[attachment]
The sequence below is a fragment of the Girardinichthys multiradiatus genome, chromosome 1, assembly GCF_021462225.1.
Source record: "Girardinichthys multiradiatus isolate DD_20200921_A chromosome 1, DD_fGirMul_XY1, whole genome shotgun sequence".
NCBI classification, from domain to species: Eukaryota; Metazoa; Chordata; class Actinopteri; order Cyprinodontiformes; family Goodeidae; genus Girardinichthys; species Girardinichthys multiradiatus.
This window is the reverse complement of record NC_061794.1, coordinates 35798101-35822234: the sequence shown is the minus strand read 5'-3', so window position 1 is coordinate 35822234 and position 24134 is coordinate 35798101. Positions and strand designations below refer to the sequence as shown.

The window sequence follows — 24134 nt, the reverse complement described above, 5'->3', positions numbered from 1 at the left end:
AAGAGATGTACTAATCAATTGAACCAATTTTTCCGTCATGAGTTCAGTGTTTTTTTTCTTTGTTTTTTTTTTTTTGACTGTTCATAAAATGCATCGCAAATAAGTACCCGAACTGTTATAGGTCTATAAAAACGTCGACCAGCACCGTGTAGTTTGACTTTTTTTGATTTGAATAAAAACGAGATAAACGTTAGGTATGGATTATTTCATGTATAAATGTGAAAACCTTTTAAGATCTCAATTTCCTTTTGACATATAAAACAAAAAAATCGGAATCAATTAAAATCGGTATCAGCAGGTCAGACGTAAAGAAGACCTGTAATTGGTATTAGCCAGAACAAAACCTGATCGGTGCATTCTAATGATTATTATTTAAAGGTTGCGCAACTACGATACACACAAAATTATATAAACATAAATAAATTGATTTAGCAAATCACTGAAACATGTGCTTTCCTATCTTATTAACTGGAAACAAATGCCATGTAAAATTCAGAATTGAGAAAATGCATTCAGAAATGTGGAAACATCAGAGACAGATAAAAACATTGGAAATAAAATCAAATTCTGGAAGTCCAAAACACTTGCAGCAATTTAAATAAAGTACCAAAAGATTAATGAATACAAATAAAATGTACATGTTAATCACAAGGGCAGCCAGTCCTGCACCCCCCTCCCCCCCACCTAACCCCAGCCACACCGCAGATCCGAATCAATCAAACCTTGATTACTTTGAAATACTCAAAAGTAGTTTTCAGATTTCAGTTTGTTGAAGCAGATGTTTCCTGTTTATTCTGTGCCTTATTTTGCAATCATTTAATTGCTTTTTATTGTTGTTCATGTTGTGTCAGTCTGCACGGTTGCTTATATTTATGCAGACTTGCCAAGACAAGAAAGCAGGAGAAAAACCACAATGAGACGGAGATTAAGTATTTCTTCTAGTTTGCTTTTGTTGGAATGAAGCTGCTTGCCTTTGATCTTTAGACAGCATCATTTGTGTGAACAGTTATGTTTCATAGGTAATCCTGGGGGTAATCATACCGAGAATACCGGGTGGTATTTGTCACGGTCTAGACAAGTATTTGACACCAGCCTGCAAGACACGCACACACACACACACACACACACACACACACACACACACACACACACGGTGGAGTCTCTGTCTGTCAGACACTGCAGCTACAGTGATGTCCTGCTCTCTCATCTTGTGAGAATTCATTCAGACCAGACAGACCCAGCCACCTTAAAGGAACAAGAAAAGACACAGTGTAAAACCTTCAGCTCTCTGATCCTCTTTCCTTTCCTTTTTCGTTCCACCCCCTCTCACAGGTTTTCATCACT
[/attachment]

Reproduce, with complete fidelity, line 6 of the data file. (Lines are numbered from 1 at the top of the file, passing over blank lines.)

AAGAGATGTACTAATCAATTGAACCAATTTTTCCGTCATGAGTTCAGTGTTTTTTTTCTTTGTTTTTTTTTTTTTGACTGTTCATAAAATGCATCGCAAATAAGTACCCGAACTGTTATAGGTCTATAAAAACGTCGACCAGCACCGTGTAGTTTGACTTTTTTTGATTTGAATAAAAACGAGATAAACGTTAGGTATGGATTATTTCATGTATAAATGTGAAAACCTTTTAAGATCTCAATTTCCTTTTGACATATAAAACAAAAAAATCGGAATCAATTAAAATCGGTATCAGCAGGTCAGACGTAAAGAAGACCTGTAATTGGTATTAGCCAGAACAAAACCTGATCGGTGCATTCTAATGATTATTATTTAAAGGTTGCGCAACTACGATACACACAAAATTATATAAACATAAATAAATTGATTTAGCAAATCACTGAAACATGTGCTTTCCTATCTTATTAACTGGAAACAAATGCCATGTAAAATTCAGAATTGAGAAAATGCATTCAGAAATGTGGAAACATCAGAGACAGATAAAAACATTGGAAATAAAATCAAATTCTGGAAGTCCAAAACACTTGCAGCAATTTAAATAAAGTACCAAAAGATTAATGAATACAAATAAAATGTACATGTTAATCACAAGGGCAGCCAGTCCTGCACCCCCCTCCCCCCCACCTAACCCCAGCCACACCGCAGATCCGAATCAATCAAACCTTGATTACTTTGAAATACTCAAAAGTAGTTTTCAGATTTCAGTTTGTTGAAGCAGATGTTTCCTGTTTATTCTGTGCCTTATTTTGCAATCATTTAATTGCTTTTTATTGTTGTTCATGTTGTGTCAGTCTGCACGGTTGCTTATATTTATGCAGACTTGCCAAGACAAGAAAGCAGGAGAAAAACCACAATGAGACGGAGATTAAGTATTTCTTCTAGTTTGCTTTTGTTGGAATGAAGCTGCTTGCCTTTGATCTTTAGACAGCATCATTTGTGTGAACAGTTATGTTTCATAGGTAATCCTGGGGGTAATCATACCGAGAATACCGGGTGGTATTTGTCACGGTCTAGACAAGTATTTGACACCAGCCTGCAAGACACGCACACACACACACACACACACACACACACACACACACACACACACACGGTGGAGTCTCTGTCTGTCAGACACTGCAGCTACAGTGATGTCCTGCTCTCTCATCTTGTGAGAATTCATTCAGACCAGACAGACCCAGCCACCTTAAAGGAACAAGAAAAGACACAGTGTAAAACCTTCAGCTCTCTGATCCTCTTTCCTTTCCTTTTTCGTTCCACCCCCTCTCACAGGTTTTCATCACT